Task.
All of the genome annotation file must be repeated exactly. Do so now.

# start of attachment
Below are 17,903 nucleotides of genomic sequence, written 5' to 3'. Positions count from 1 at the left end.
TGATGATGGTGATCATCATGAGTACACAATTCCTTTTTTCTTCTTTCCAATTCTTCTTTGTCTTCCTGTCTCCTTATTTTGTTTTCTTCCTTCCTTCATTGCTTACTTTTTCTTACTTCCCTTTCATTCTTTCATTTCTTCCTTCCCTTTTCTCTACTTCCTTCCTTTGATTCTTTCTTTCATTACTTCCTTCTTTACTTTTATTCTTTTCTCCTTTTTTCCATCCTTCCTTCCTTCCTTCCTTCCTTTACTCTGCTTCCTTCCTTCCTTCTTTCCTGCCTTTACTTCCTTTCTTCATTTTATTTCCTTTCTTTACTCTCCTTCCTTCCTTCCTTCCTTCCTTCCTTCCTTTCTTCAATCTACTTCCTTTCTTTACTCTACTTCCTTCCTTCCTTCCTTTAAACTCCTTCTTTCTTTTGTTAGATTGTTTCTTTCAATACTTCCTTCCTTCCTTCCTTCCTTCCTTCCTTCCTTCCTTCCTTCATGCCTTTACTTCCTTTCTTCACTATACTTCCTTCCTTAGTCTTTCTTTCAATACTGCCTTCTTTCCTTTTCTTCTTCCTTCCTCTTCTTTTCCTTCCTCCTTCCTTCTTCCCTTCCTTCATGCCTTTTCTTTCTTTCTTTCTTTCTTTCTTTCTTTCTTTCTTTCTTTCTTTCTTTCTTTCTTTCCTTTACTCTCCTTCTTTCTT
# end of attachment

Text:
Below are 17,903 nucleotides of genomic sequence, written 5' to 3'. Positions count from 1 at the left end.
TGATGATGGTGATCATCATGAGTACACAATTCCTTTTTTCTTCTTTCCAATTCTTCTTTGTCTTCCTGTCTCCTTATTTTGTTTTCTTCCTTCCTTCATTGCTTACTTTTTCTTACTTCCCTTTCATTCTTTCATTTCTTCCTTCCCTTTTCTCTACTTCCTTCCTTTGATTCTTTCTTTCATTACTTCCTTCTTTACTTTTATTCTTTTCTCCTTTTTTCCATCCTTCCTTCCTTCCTTCCTTCCTTTACTCTGCTTCCTTCCTTCCTTCTTTCCTGCCTTTACTTCCTTTCTTCATTTTATTTCCTTTCTTTACTCTCCTTCCTTCCTTCCTTCCTTCCTTCCTTCCTTTCTTCAATCTACTTCCTTTCTTTACTCTACTTCCTTCCTTCCTTCCTTTAAACTCCTTCTTTCTTTTGTTAGATTGTTTCTTTCAATACTTCCTTCCTTCCTTCCTTCCTTCCTTCCTTCCTTCCTTCCTTCATGCCTTTACTTCCTTTCTTCACTATACTTCCTTCCTTAGTCTTTCTTTCAATACTGCCTTCTTTCCTTTTCTTCTTCCTTCCTCTTCTTTTCCTTCCTCCTTCCTTCTTCCCTTCCTTCATGCCTTTTCTTTCTTTCTTTCTTTCTTTCTTTCTTTCTTTCTTTCTTTCTTTCTTTCTTTCTTTCCTTTACTCTCCTTCTTTCTT